Christmas is rapidly approaching, and for many folks, the holidays just don't feel right without a nice, green tree dressing up the household.
And for many of those folks, not just any old tree will do. There's something special about traipsing through the woods to find just the right tree -- not too big, not too small, not too fat or too thin, and ready for adornment with favorite decorations.
For many families on the peninsula, a trip into the wilderness of the Kenai National Wildlife Refuge is as much a part of the holiday tradition as chestnuts roasting on an open fire and stockings hung by the chimney with care.
"We try to go out together as a family every year," deputy refuge manager Jim Hall said. "Last year we all went snowshoeing. We snowshoed for a couple of hours, found a nice tree and dragged it back to the road. We may not need snowshoes this year."
Hall said that cutting Christmas trees on the Kenai National Wildlife Refuge is a popular tradition in many households across the peninsula.
"We estimate probably 1,000 or more peninsula-wide take trees off the refuge," Hall said. "There's 50,000 year-round residents on the peninsula, and a good number cut their trees on the refuge."
The refuge again is open for Christmas tree cutting, with a few restrictions. Trees may be taken anywhere on refuge land, except within 150 feet of a road, lake, stream, trail, campground or picnic area. No tree cutting is allowed in the refuge headquarters and visitor center area along Ski Hill Road in Soldotna. Trees are for personal use only and a limit of one per household applies.
Popular spots for tree cutting on the refuge include the firewood cutting area on Funny River Road, and the area along Skilak Lake Loop Road.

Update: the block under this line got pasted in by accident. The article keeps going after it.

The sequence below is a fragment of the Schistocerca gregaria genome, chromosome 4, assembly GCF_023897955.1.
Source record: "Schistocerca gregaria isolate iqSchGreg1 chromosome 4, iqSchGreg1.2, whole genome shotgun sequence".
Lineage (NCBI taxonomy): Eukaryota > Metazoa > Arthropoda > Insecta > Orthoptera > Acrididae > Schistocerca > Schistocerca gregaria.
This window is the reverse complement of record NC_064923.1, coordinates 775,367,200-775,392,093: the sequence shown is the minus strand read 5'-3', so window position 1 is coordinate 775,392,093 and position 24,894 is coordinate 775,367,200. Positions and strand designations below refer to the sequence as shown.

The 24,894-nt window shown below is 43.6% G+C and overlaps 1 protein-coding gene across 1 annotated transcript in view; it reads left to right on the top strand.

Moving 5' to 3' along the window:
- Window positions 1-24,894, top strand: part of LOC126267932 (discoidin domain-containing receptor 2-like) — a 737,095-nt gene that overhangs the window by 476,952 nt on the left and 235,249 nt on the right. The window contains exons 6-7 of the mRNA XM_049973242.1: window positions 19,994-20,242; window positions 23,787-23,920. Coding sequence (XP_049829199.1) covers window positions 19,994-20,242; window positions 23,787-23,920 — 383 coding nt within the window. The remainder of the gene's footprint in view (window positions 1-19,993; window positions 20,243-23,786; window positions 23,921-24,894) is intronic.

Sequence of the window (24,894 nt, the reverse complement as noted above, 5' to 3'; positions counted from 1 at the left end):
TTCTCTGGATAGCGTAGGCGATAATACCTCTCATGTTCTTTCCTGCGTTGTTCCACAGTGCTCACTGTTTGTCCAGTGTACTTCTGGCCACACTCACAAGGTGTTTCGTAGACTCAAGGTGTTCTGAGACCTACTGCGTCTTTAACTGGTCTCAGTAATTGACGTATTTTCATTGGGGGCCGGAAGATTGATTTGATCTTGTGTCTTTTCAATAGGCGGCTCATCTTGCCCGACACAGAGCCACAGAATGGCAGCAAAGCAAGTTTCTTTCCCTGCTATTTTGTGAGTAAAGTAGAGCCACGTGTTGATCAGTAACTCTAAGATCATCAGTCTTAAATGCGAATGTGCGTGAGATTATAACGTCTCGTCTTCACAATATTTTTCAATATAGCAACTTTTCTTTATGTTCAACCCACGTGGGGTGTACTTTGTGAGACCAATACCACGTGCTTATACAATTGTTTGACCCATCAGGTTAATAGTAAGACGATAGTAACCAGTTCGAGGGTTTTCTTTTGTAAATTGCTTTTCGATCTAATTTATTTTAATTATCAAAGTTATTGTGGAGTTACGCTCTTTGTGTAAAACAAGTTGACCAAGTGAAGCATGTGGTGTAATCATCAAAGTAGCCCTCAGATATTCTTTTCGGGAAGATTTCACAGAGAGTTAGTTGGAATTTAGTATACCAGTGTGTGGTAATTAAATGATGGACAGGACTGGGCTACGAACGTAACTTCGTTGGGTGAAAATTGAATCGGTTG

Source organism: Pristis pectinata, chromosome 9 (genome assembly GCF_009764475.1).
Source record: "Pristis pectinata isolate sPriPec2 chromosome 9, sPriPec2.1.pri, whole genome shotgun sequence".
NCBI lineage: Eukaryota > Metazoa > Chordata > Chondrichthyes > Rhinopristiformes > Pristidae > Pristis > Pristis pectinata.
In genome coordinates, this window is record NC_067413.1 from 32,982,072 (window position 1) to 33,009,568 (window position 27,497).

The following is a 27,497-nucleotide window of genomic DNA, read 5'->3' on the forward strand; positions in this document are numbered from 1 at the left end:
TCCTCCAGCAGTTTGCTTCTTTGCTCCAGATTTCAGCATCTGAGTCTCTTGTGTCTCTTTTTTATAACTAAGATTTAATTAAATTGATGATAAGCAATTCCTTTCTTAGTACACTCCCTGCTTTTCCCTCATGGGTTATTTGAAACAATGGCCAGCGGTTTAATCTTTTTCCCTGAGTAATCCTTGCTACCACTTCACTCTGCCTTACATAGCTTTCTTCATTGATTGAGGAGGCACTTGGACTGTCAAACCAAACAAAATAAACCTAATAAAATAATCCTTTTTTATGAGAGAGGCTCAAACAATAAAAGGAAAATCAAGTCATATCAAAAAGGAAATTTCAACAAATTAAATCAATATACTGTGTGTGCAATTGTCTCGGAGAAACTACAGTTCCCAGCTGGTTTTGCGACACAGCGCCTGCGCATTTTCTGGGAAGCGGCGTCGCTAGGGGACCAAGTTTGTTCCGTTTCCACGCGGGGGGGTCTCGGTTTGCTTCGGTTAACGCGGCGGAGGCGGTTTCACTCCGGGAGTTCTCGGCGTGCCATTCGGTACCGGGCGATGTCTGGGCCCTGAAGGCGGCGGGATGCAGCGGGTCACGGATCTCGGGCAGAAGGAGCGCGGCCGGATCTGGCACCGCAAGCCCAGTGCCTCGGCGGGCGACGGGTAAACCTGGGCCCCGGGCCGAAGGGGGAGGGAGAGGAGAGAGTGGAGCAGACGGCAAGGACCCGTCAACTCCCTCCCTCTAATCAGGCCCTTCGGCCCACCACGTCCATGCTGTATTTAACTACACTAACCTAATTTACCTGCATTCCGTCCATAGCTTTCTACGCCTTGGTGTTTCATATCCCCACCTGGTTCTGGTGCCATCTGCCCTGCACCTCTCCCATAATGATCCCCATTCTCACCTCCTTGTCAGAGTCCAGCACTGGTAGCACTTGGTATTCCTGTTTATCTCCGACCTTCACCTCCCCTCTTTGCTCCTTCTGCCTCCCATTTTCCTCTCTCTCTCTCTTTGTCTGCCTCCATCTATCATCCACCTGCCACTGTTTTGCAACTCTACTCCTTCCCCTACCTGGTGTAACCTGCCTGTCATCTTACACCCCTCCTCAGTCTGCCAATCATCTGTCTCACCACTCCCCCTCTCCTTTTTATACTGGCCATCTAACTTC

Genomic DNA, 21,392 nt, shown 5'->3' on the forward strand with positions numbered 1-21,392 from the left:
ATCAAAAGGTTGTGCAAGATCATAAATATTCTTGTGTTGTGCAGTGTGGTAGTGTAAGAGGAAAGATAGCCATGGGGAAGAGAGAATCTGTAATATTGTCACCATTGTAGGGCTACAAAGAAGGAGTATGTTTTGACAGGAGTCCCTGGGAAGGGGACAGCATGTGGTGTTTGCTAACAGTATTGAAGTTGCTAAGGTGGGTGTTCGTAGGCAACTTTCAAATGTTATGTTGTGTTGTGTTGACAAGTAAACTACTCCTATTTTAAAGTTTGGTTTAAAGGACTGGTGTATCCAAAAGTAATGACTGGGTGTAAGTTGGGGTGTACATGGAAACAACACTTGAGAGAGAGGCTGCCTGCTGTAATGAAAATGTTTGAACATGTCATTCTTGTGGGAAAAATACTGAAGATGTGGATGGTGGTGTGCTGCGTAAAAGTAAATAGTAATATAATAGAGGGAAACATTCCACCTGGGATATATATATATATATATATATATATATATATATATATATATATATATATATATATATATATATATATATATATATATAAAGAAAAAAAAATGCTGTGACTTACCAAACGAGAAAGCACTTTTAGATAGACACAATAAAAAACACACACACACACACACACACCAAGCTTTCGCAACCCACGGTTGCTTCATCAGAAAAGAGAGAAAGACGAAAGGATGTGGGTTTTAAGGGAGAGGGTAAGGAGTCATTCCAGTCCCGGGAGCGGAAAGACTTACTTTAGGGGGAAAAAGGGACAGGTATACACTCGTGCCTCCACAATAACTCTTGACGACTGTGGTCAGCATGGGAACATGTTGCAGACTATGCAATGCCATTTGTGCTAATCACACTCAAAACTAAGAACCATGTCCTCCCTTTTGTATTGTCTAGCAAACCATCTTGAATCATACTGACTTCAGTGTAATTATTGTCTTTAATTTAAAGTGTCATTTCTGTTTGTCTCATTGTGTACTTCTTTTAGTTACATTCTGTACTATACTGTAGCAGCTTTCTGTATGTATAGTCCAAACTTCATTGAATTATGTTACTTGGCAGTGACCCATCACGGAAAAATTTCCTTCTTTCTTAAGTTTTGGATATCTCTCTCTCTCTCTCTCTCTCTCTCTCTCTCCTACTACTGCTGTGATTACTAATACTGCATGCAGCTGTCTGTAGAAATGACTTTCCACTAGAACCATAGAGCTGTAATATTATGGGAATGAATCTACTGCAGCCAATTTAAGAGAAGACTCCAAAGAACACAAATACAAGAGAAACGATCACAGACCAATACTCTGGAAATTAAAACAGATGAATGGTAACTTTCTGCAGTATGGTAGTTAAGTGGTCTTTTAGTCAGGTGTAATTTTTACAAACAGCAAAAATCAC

For aesthetic purposes, the public is asked to trim stumps as close to the ground as possible.
All areas of the Chugach National Forest on the Kenai Peninsula also are open to Christmas tree cutting except Turnagain Pass from the point where Big Bertha Creek crosses the Seward Highway north to the forest boundary, for a half mile on either side of the highway.
Portage Valley also is closed to tree cutting from the Seward Highway to Portage Lake.
In Chugach National Forest, trees must be cut 150 yards from main roads, picnic and campground areas, administrative facilities, trails and bodies of water.
Hall said his family's annual tree cutting trip will take place this weekend.
"My oldest daughter is now in Jacksonville, Fla., for college, so she'll miss tree cutting this year," Hall said, adding that she'd be home just before Christmas, but he didn't think his other kids would wait that long.
Hall said his family tries to harvest a tree from a spot where it will do the most biological good. Instead of picking a tree standing all alone, Hall recommends cutting one that would thin out a dense stand.
"We try to harvest a tree that's competing with another tree," Hall said.
In addition to a tree saw and appropriate gear for transporting the tree, Hall said he also brings a tape measure so as not to pick a tree that's too big to get into the house.
"(The size of the tree does) fool you," Hall said. "What we do is measure the space where we want the tree in the house, then we carry a 10-foot pocket tape measure out in the field."
Hall said the tradition is a great way to spend some time outside with loved ones.
"It's a good opportunity to get out as a family and enjoy the peninsula," Hall said. "It's a good activity, and it brings about a little holiday cheer when you go out and do it together."
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